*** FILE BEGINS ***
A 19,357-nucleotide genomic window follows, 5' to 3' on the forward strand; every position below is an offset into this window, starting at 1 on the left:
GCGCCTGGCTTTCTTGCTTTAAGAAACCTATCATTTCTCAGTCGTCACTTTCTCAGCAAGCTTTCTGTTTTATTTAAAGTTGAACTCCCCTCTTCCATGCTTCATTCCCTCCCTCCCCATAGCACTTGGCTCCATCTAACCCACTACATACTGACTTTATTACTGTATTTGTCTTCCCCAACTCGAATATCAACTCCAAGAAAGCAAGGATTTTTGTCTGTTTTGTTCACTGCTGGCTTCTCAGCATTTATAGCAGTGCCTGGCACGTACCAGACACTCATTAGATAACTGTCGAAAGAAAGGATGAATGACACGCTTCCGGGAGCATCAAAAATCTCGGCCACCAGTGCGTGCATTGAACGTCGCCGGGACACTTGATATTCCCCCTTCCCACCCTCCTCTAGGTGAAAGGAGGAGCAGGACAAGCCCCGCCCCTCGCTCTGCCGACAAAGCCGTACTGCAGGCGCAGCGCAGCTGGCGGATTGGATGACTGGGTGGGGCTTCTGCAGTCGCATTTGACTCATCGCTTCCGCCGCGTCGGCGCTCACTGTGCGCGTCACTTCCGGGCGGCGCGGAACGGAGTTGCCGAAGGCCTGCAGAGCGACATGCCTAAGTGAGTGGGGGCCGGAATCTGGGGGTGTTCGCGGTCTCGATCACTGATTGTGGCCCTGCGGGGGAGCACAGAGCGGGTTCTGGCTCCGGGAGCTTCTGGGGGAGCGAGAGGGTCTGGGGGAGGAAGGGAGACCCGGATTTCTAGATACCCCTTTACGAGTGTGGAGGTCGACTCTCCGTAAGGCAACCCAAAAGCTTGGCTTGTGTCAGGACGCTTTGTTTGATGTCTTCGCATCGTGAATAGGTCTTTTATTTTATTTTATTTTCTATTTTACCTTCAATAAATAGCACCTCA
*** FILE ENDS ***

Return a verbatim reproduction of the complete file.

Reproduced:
A 19,357-nucleotide genomic window follows, 5' to 3' on the forward strand; every position below is an offset into this window, starting at 1 on the left:
GCGCCTGGCTTTCTTGCTTTAAGAAACCTATCATTTCTCAGTCGTCACTTTCTCAGCAAGCTTTCTGTTTTATTTAAAGTTGAACTCCCCTCTTCCATGCTTCATTCCCTCCCTCCCCATAGCACTTGGCTCCATCTAACCCACTACATACTGACTTTATTACTGTATTTGTCTTCCCCAACTCGAATATCAACTCCAAGAAAGCAAGGATTTTTGTCTGTTTTGTTCACTGCTGGCTTCTCAGCATTTATAGCAGTGCCTGGCACGTACCAGACACTCATTAGATAACTGTCGAAAGAAAGGATGAATGACACGCTTCCGGGAGCATCAAAAATCTCGGCCACCAGTGCGTGCATTGAACGTCGCCGGGACACTTGATATTCCCCCTTCCCACCCTCCTCTAGGTGAAAGGAGGAGCAGGACAAGCCCCGCCCCTCGCTCTGCCGACAAAGCCGTACTGCAGGCGCAGCGCAGCTGGCGGATTGGATGACTGGGTGGGGCTTCTGCAGTCGCATTTGACTCATCGCTTCCGCCGCGTCGGCGCTCACTGTGCGCGTCACTTCCGGGCGGCGCGGAACGGAGTTGCCGAAGGCCTGCAGAGCGACATGCCTAAGTGAGTGGGGGCCGGAATCTGGGGGTGTTCGCGGTCTCGATCACTGATTGTGGCCCTGCGGGGGAGCACAGAGCGGGTTCTGGCTCCGGGAGCTTCTGGGGGAGCGAGAGGGTCTGGGGGAGGAAGGGAGACCCGGATTTCTAGATACCCCTTTACGAGTGTGGAGGTCGACTCTCCGTAAGGCAACCCAAAAGCTTGGCTTGTGTCAGGACGCTTTGTTTGATGTCTTCGCATCGTGAATAGGTCTTTTATTTTATTTTATTTTCTATTTTACCTTCAATAAATAGCACCTCA